You can still have a pizza at Ardeer primary but it's got a wholemeal base and is made with fresh tomatoes and low fat cheese. It is accompanied by a portion of raw chopped vegetables or fruit - and on this occasion a hungry minister, as Cathy Jamieson and celebrity chef Nick Nairn paid a visit.
"The way the meals are made now, the children do not even know they are eating healthily. At first the children looked sideways and said they were not going to eat that. Now they do. I've not seen a chip since we started," Linda Crone, headteacher of the North Ayrshire school, says.
The pilot scheme is only in its fourth week and Mrs Crone believes it is already making a huge difference. Presentation and layout have been changed in the dining hall as part of a make-over which began after staff voiced concerns about a contradiction between what was taught through the health education curriculum and the poor quality of lunches.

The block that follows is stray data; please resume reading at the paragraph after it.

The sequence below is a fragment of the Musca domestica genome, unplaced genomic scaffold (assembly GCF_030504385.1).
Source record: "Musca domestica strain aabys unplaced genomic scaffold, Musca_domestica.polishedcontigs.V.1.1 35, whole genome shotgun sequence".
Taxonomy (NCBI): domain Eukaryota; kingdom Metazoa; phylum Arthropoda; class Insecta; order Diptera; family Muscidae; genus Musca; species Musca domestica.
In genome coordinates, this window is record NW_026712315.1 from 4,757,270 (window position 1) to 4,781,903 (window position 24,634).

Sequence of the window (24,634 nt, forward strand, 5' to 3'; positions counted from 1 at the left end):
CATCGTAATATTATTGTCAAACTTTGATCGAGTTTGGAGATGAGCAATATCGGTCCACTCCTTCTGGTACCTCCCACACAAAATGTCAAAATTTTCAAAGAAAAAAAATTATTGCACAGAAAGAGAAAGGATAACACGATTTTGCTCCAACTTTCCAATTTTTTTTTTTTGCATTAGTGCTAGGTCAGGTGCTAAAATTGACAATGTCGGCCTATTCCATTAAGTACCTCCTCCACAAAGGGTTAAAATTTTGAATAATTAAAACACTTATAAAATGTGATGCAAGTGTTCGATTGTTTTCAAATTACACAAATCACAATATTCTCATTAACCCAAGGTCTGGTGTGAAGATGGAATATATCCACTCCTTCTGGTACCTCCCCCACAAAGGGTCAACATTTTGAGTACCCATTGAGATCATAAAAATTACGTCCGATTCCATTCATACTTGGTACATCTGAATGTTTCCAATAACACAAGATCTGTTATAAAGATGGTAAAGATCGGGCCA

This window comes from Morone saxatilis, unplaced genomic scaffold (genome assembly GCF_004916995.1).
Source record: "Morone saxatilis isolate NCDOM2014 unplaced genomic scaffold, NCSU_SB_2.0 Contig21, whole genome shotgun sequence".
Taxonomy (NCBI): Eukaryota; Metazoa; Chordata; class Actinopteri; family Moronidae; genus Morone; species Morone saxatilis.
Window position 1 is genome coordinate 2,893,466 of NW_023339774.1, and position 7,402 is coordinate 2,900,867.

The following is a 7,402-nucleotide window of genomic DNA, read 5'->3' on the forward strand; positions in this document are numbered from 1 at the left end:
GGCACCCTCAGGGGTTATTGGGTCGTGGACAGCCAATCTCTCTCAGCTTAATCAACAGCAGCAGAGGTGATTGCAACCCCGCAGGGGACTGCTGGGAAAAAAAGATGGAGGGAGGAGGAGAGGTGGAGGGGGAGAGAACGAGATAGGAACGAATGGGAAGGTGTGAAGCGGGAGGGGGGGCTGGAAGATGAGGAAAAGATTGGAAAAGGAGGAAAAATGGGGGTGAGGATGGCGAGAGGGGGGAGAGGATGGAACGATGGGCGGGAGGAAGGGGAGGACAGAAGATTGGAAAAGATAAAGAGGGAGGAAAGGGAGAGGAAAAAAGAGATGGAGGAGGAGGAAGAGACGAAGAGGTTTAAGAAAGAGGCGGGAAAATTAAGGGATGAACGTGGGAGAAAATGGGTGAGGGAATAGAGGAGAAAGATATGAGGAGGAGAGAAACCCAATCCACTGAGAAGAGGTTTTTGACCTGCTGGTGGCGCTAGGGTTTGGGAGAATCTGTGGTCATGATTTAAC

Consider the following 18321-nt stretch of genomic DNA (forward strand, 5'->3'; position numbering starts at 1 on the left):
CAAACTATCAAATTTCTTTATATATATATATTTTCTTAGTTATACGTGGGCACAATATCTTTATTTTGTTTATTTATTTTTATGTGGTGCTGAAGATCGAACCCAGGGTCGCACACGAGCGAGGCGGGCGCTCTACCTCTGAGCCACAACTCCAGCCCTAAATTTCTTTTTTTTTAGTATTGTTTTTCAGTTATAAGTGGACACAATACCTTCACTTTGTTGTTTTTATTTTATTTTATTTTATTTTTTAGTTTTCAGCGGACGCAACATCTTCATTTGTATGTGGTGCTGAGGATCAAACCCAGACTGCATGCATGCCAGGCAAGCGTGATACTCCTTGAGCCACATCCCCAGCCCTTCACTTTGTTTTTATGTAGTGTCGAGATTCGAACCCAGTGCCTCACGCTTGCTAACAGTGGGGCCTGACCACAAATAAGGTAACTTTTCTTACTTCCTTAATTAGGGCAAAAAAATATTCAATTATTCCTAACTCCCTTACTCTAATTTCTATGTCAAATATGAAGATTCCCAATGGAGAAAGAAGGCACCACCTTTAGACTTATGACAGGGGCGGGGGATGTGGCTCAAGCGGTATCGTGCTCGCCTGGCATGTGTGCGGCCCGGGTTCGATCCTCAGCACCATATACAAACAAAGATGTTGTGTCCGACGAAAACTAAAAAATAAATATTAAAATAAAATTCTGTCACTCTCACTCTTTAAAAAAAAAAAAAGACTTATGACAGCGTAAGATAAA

"It was food you would not eat," Mrs Crone says. "They are now being treated as young consumers and what they consume matters. It's important to teach about choice and give them healthy options, although cake and custard is still there. You cannot chain them to the table leg and make them just eat the healthy stuff."
Extra money for school sport has gone to special tuition in ice skating, curling and golf. In the new year, there will be aerobics.